Swan’s way

Up betimes and to my office preparing an account to give the Duke this morning of what we have of late done at the office. About 7 o’clock I went forth thinking to go along with Sir John Minnes and the rest, and I found them gone, which did vex me, so I went directly to the old Swan and took boat before them to Sir G. Carteret’s lodgings at Whitehall, and there staying till he was dressed talking with him, he and I to St. James’s, where Sir Williams both and Sir John were come, and so up with Mr. Coventry to the Duke; who, after he was out of his bed, did send for us in; and, when he was quite ready, took us into his closet, and there told us that he do intend to renew the old custom for the Admirals to have their principal officers to meet them once a-week, to give them an account what they have done that week; which I am glad of: and so the rest did tell his Royal Highness that I could do it best for the time past. And so I produced my short notes, and did give him an account of all that we have of late done; and proposed to him several things for his commands, which he did give us, and so dismissed us. The rest to Deptford, I to the Exchequer to meet Mr. Townsend, where I hear he is gone to the Sun tavern, and there found him with some friends at breakfast, which I eat with him, and so we crossed the water together, and in walking I told him my brother Tom’s intentions for a wife, which he would do me all favour in to Mr. Young, whose kinswoman he do look after. We took boat again at the Falcon, and there parted, and I to the old Swan, and so to the Change, and there meeting Sir W. Warren did step to a tavern, and there sat and talked about price of masts and other things, and so broke up and to my office to see what business, and so we took water again at the Tower.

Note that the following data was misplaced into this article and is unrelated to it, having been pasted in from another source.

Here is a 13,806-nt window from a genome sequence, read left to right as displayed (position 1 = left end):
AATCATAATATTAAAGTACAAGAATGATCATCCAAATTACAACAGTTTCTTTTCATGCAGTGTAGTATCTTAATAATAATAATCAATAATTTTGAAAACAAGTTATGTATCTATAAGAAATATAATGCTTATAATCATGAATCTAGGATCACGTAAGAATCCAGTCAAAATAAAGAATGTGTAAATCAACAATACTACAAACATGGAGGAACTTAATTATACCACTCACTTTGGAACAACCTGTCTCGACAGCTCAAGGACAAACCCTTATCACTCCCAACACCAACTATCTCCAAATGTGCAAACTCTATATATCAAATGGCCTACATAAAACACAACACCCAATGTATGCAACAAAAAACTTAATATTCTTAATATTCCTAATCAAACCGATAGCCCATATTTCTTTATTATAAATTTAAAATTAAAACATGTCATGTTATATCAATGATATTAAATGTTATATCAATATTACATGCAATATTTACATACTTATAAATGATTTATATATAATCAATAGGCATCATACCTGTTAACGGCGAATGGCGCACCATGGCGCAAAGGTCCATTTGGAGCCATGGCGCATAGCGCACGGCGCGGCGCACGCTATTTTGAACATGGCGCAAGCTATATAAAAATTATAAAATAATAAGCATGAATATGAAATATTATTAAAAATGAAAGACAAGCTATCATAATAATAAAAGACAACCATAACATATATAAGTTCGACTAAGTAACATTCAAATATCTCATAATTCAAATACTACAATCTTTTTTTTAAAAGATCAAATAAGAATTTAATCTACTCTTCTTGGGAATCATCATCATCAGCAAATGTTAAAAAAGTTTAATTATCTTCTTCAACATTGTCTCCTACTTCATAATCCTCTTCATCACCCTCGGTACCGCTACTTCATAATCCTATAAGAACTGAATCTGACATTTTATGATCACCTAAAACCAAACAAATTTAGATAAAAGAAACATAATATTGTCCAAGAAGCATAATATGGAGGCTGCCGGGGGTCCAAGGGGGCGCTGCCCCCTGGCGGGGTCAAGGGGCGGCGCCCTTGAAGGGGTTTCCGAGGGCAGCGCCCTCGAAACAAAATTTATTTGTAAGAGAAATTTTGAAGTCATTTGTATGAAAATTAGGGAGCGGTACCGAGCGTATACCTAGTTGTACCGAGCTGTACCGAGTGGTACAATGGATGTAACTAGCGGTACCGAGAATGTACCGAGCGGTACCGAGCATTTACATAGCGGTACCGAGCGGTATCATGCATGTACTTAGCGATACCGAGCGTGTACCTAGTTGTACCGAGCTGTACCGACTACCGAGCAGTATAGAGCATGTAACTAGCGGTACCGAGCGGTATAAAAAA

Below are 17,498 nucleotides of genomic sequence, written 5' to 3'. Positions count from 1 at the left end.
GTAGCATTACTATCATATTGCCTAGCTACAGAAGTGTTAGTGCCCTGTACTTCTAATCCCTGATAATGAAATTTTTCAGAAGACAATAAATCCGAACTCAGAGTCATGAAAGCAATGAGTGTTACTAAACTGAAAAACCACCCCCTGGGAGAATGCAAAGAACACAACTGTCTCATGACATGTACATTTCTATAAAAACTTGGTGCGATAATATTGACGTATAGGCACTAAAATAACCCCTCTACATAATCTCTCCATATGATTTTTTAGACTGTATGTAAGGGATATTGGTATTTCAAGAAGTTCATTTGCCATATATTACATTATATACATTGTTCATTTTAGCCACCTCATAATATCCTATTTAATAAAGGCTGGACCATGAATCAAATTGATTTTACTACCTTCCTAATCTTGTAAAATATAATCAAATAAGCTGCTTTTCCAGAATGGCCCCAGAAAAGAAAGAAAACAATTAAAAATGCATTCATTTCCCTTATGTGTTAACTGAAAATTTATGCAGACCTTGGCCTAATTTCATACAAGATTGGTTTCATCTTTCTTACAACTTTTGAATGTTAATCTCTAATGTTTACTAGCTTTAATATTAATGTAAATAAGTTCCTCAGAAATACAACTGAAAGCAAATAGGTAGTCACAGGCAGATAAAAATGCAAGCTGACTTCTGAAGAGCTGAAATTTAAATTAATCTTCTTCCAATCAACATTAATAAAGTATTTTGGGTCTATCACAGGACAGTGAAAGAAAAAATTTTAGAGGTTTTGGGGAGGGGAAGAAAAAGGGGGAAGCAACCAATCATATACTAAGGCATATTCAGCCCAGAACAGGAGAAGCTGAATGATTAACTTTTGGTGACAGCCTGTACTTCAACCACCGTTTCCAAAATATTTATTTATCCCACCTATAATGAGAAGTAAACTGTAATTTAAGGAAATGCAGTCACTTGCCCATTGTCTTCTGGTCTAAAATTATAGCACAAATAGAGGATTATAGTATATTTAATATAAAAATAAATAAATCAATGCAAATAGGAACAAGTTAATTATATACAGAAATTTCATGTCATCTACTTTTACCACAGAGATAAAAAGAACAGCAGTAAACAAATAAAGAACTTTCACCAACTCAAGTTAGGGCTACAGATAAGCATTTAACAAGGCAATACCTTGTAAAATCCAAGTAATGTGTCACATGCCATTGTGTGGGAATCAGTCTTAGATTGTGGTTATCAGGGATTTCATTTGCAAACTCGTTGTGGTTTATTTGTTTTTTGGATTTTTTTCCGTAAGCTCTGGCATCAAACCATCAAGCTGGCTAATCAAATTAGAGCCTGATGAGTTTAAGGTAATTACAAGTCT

I over to Redriffe, and there left him in the boat and walked to Deptford, and there up and down the yard speaking with people, and so Sir W. Pen coming out of the payhouse did single me out to tell me Sir J. Minnes’ dislike of my blinding his lights over his stairs (which indeed is very bad) and blocking up the house of office on the leads. Which did trouble me. So I went into the payhouse and took an occasion of speaking with him alone, and did give him good satisfaction therein, so as that I am well pleased and do hope now to have my closet on the leads without any more trouble, for he do not object against my having a door upon the leads, but that all my family should not make it a thoroughfare, which I am contented with.
So to the pay, and in the evening home in the barge, and so to my office, and after doing some business there to my lodgings, and so to bed.

For the old swan,
staying in bed is
the custom; best
to rest where the sun
crossed the water.
To the old swan,
we tower and boat
like blind
stairs of lead.


Erasure poem derived from The Diary of Samuel Pepys, Monday 8 September 1662.

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